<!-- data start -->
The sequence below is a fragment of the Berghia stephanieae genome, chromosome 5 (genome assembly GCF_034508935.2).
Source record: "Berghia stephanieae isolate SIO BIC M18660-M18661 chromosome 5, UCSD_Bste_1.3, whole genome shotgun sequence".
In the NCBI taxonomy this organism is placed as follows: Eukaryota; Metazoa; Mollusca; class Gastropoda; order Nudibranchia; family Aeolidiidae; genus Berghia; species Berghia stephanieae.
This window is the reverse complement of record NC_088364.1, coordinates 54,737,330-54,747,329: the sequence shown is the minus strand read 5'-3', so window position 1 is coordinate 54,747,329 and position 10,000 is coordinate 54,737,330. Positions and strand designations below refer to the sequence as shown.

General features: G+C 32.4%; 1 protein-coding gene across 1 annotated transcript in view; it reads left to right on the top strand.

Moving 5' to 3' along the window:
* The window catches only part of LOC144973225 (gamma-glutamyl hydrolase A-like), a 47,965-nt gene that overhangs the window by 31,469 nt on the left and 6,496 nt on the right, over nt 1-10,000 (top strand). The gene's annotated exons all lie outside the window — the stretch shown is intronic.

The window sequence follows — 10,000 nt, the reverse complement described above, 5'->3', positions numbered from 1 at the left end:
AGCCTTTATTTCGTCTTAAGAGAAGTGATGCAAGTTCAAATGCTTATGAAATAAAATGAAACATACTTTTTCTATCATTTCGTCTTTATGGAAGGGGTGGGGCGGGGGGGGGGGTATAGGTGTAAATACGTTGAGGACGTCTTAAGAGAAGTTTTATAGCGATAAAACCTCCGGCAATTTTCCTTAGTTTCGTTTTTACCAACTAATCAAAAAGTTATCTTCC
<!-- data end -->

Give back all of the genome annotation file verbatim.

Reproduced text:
The sequence below is a fragment of the Berghia stephanieae genome, chromosome 5 (genome assembly GCF_034508935.2).
Source record: "Berghia stephanieae isolate SIO BIC M18660-M18661 chromosome 5, UCSD_Bste_1.3, whole genome shotgun sequence".
In the NCBI taxonomy this organism is placed as follows: Eukaryota; Metazoa; Mollusca; class Gastropoda; order Nudibranchia; family Aeolidiidae; genus Berghia; species Berghia stephanieae.
This window is the reverse complement of record NC_088364.1, coordinates 54,737,330-54,747,329: the sequence shown is the minus strand read 5'-3', so window position 1 is coordinate 54,747,329 and position 10,000 is coordinate 54,737,330. Positions and strand designations below refer to the sequence as shown.

General features: G+C 32.4%; 1 protein-coding gene across 1 annotated transcript in view; it reads left to right on the top strand.

Moving 5' to 3' along the window:
* The window catches only part of LOC144973225 (gamma-glutamyl hydrolase A-like), a 47,965-nt gene that overhangs the window by 31,469 nt on the left and 6,496 nt on the right, over nt 1-10,000 (top strand). The gene's annotated exons all lie outside the window — the stretch shown is intronic.

The window sequence follows — 10,000 nt, the reverse complement described above, 5'->3', positions numbered from 1 at the left end:
AGCCTTTATTTCGTCTTAAGAGAAGTGATGCAAGTTCAAATGCTTATGAAATAAAATGAAACATACTTTTTCTATCATTTCGTCTTTATGGAAGGGGTGGGGCGGGGGGGGGGGTATAGGTGTAAATACGTTGAGGACGTCTTAAGAGAAGTTTTATAGCGATAAAACCTCCGGCAATTTTCCTTAGTTTCGTTTTTACCAACTAATCAAAAAGTTATCTTCC